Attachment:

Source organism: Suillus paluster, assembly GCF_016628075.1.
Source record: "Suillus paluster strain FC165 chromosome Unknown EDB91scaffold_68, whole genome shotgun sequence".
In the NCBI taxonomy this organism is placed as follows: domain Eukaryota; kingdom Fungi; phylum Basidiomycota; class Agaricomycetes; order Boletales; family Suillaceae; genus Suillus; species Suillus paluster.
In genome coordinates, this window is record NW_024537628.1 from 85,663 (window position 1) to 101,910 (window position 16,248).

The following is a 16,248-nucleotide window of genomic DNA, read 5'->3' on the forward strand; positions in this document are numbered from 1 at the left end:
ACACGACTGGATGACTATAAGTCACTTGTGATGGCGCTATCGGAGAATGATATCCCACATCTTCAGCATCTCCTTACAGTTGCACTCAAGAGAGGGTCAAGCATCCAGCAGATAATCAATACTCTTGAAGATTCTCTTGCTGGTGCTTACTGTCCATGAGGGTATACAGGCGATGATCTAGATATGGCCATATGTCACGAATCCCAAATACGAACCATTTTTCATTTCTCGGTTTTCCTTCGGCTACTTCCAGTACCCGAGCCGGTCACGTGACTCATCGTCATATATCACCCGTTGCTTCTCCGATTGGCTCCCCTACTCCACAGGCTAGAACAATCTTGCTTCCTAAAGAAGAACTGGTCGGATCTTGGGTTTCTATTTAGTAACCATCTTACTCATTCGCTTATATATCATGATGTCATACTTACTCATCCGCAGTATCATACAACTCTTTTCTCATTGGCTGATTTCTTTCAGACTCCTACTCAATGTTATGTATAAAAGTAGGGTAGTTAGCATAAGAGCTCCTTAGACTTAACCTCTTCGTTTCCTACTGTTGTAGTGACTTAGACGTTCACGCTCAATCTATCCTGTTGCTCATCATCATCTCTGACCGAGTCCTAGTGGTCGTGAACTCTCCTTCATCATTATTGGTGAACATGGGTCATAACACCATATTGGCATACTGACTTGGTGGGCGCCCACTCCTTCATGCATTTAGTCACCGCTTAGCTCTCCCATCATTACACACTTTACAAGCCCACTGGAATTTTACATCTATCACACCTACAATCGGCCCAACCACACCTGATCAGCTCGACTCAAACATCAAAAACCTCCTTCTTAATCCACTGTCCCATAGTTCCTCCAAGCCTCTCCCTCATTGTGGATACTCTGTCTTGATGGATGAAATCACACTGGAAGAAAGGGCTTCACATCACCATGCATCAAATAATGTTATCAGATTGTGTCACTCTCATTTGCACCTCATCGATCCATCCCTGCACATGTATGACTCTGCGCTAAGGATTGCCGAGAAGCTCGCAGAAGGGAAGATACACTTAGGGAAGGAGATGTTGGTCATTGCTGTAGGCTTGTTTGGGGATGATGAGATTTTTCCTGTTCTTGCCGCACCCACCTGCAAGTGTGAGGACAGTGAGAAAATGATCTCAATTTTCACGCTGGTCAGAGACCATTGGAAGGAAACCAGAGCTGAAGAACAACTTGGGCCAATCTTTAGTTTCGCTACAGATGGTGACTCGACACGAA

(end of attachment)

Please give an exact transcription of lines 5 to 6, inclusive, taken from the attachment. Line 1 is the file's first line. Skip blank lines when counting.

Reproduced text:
The following is a 16,248-nucleotide window of genomic DNA, read 5'->3' on the forward strand; positions in this document are numbered from 1 at the left end:
ACACGACTGGATGACTATAAGTCACTTGTGATGGCGCTATCGGAGAATGATATCCCACATCTTCAGCATCTCCTTACAGTTGCACTCAAGAGAGGGTCAAGCATCCAGCAGATAATCAATACTCTTGAAGATTCTCTTGCTGGTGCTTACTGTCCATGAGGGTATACAGGCGATGATCTAGATATGGCCATATGTCACGAATCCCAAATACGAACCATTTTTCATTTCTCGGTTTTCCTTCGGCTACTTCCAGTACCCGAGCCGGTCACGTGACTCATCGTCATATATCACCCGTTGCTTCTCCGATTGGCTCCCCTACTCCACAGGCTAGAACAATCTTGCTTCCTAAAGAAGAACTGGTCGGATCTTGGGTTTCTATTTAGTAACCATCTTACTCATTCGCTTATATATCATGATGTCATACTTACTCATCCGCAGTATCATACAACTCTTTTCTCATTGGCTGATTTCTTTCAGACTCCTACTCAATGTTATGTATAAAAGTAGGGTAGTTAGCATAAGAGCTCCTTAGACTTAACCTCTTCGTTTCCTACTGTTGTAGTGACTTAGACGTTCACGCTCAATCTATCCTGTTGCTCATCATCATCTCTGACCGAGTCCTAGTGGTCGTGAACTCTCCTTCATCATTATTGGTGAACATGGGTCATAACACCATATTGGCATACTGACTTGGTGGGCGCCCACTCCTTCATGCATTTAGTCACCGCTTAGCTCTCCCATCATTACACACTTTACAAGCCCACTGGAATTTTACATCTATCACACCTACAATCGGCCCAACCACACCTGATCAGCTCGACTCAAACATCAAAAACCTCCTTCTTAATCCACTGTCCCATAGTTCCTCCAAGCCTCTCCCTCATTGTGGATACTCTGTCTTGATGGATGAAATCACACTGGAAGAAAGGGCTTCACATCACCATGCATCAAATAATGTTATCAGATTGTGTCACTCTCATTTGCACCTCATCGATCCATCCCTGCACATGTATGACTCTGCGCTAAGGATTGCCGAGAAGCTCGCAGAAGGGAAGATACACTTAGGGAAGGAGATGTTGGTCATTGCTGTAGGCTTGTTTGGGGATGATGAGATTTTTCCTGTTCTTGCCGCACCCACCTGCAAGTGTGAGGACAGTGAGAAAATGATCTCAATTTTCACGCTGGTCAGAGACCATTGGAAGGAAACCAGAGCTGAAGAACAACTTGGGCCAATCTTTAGTTTCGCTACAGATGGTGACTCGACACGAA